Texas Senate committee report addresses key fair housing issues

Charlie Duncan,  Texas Housers fair housing planner

Charlie Duncan,
Texas Housers fair housing planner

The Intergovernmental Relations Committee (IGR) is one of the most influential in the Texas Senate, dealing with the administration of governmental rules and the interaction between federal, state and local entities. During the interim between the 2015 and 2017 legislative sessions, the Lieutenant Governor charged Chairman Eddie Lucio, Jr. and the members of the IGR committee to review six key issues and make recommendations for the Legislature.

One of these “interim charges” has major potential ramifications for fair and affordable housing in Texas. Charge 5 directs the committee to “Review existing statute and rules that govern the TDHCA in light of the recent Supreme Court decision in ICP v. TDHCA, et al. and recommend if any modifications are necessary to conform to the decision.”

The U.S. Supreme Court decision relates to the disparate impact provision of the Fair Housing Act, not the ultimate outcome of the case itself between these parties. So the interim charge implies that statute and rules should be reviewed for possible sources of disparate impact that could be challenged to find the State in violation of fair housing law.

The IGR committee held public hearings on the interim charges, where I testified along with other housing advocates, developers and stakeholders. TDHCA general counsel remarked that none of the rulings in the ICP v. TDHCA case invalidate any particular statute or rule; however, disparate impact can still apply to a rule that is not explicitly discriminatory but causes harm to protected classes. According to TDHCA, the case focused on specific features of State policy, and did not comprehensively analyze all TDHCA rules.

One of the areas of concern for stakeholders was local letters of support or opposition to housing developments proposed to be funded with Low Income Housing Tax Credits. As we have written, these letters – from state representatives, city and county governments and neighborhood and community organizations –  often block affordable housing from being built in more affluent, predominantly white communities. The federal government recently found the City of Houston in violation of the Civil Rights Act for the way it allows local prejudice to block housing in majority white neighborhoods. Separately, the IRS also issued a bulletin warning states about “local vetoes” that perpetuate housing segregation.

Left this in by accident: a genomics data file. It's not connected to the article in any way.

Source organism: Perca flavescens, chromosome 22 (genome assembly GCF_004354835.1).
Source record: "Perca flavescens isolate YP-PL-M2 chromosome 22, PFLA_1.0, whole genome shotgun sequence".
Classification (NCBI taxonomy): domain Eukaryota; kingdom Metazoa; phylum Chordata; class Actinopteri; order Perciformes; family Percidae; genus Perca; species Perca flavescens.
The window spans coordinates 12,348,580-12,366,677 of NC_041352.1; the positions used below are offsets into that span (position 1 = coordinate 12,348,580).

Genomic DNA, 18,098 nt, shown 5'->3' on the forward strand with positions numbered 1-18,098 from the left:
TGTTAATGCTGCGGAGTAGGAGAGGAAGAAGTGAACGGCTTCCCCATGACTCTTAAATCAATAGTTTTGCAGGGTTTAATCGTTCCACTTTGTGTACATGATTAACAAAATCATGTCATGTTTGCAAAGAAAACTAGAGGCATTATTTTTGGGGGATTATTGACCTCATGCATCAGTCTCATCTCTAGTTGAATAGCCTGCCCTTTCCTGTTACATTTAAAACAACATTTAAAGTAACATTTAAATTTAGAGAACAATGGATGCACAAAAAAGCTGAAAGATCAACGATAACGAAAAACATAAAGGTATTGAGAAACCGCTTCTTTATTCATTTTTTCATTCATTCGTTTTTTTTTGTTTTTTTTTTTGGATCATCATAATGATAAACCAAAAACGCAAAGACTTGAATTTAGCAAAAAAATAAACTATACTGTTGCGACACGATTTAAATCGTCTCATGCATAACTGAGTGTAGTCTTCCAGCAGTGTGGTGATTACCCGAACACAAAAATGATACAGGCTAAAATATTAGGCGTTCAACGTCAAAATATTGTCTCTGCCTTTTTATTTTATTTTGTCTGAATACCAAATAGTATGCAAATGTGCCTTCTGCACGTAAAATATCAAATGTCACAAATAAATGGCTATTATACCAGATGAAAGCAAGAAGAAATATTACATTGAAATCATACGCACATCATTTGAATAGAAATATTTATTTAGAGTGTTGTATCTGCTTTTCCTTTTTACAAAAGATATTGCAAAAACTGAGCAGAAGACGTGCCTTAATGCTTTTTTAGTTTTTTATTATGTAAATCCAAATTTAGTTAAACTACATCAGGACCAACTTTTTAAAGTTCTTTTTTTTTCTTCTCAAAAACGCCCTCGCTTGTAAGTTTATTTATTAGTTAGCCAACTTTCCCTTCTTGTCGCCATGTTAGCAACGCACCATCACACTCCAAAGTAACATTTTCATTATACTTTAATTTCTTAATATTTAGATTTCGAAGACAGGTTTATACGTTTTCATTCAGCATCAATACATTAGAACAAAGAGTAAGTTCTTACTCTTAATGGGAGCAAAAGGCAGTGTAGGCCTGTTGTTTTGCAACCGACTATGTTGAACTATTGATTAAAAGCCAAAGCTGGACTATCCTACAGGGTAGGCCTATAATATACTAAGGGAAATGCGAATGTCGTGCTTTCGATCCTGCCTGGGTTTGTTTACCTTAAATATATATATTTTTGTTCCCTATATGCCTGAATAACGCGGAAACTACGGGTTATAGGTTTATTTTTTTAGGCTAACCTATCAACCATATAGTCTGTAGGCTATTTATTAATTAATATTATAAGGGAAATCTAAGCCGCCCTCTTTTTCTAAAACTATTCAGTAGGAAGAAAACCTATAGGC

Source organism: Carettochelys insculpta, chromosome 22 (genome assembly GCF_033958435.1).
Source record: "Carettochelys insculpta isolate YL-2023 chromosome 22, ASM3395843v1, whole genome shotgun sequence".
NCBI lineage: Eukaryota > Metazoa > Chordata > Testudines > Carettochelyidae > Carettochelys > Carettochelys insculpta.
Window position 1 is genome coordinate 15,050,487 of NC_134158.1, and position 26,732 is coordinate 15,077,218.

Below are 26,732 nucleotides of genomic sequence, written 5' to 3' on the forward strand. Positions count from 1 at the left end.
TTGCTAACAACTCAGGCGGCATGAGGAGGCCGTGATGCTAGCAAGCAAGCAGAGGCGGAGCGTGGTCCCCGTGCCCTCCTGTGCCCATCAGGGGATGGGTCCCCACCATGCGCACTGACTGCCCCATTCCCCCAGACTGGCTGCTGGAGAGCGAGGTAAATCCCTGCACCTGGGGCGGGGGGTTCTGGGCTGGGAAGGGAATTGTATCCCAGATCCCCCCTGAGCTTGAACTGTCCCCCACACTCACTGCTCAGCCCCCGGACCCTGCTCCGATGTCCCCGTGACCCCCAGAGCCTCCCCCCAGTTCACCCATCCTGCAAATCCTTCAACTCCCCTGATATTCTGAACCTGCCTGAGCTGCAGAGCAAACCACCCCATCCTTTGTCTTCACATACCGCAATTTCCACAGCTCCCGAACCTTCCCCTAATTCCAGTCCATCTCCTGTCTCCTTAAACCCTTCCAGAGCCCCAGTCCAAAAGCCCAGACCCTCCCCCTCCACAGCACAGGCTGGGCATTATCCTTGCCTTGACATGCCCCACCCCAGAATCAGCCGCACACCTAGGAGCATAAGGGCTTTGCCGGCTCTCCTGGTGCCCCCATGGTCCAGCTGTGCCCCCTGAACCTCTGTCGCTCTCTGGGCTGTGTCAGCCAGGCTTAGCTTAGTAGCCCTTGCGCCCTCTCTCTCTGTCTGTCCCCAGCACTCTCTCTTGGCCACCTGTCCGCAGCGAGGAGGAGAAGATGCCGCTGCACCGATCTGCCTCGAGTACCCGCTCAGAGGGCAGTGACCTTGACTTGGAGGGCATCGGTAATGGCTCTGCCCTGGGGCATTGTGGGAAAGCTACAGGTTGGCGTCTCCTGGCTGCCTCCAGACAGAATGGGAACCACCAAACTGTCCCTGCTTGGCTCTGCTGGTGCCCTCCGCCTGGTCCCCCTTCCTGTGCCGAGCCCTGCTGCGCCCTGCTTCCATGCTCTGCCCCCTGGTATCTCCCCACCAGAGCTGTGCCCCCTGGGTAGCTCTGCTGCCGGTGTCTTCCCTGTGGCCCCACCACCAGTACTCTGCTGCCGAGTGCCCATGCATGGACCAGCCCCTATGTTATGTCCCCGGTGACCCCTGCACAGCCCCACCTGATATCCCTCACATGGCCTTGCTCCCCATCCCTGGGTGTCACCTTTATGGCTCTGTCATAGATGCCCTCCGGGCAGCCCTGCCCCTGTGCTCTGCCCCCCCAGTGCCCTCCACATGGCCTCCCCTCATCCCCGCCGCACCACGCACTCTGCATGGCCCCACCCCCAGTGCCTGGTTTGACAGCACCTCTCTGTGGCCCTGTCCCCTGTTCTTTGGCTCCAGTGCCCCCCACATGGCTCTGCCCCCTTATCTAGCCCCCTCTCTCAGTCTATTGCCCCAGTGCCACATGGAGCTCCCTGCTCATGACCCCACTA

“Developers wishing to develop in HOAs [high opportunity areas] can face difficulties in obtaining local or state support letters if the area decides it would prefer to not have low-income developments and face a possible reduction in property values,” the IGR committee report states, underselling somewhat the vehement opposition that proposed tax credit projects often face in these areas.

The power the statute gives to local organizations and a few elected officials inserts significant inconsistently and unpredictably into the tax credit program, and the opposition to development is often based on misperceptions and bias.

Earlier this year, I surveyed tax credit developers who submitted pre-applications for tax credits to TDHCA but who did not continue with the full application. Three out of four developers surveyed stated that it was explicit opposition or lack of local support that caused them to withdraw their proposed housing development from consideration by the TDHCA.

At the Senate IGR committee hearings, developers also expressed concern that the changes to the tax credit scoring system that TDHCA has made since the ICP case were “dismissive of the differences between many regions of Texas, as well as the differences in the developments themselves,” according to the interim charge report.

We don’t see it that way. The State’s Qualified Allocation Plan (QAP) for tax credit allocation has separate criteria for rural vs. urban regions, and TDHCA has made changes in the 2017 QAP that base scoring criteria on the average or median scores for a region rather than a single set of criteria for the whole state – points for poverty rate, school quality, median household income quartiles and proximity to the urban core are all considered this way.

As I recommended in my testimony, it is important for TDHCA to focus on what is important in the lives of the tenants who will live in these developments, and especially their children. The agency must ask itself:

  • Are our low income housing programs promoting integration or segregation?
  • Do residents of tax credit housing have better access to good schools and job centers?
  • Are there more affordable housing choices in areas where they have not historically existed?

These questions should be a focus of ongoing discussion at the Texas Legislature.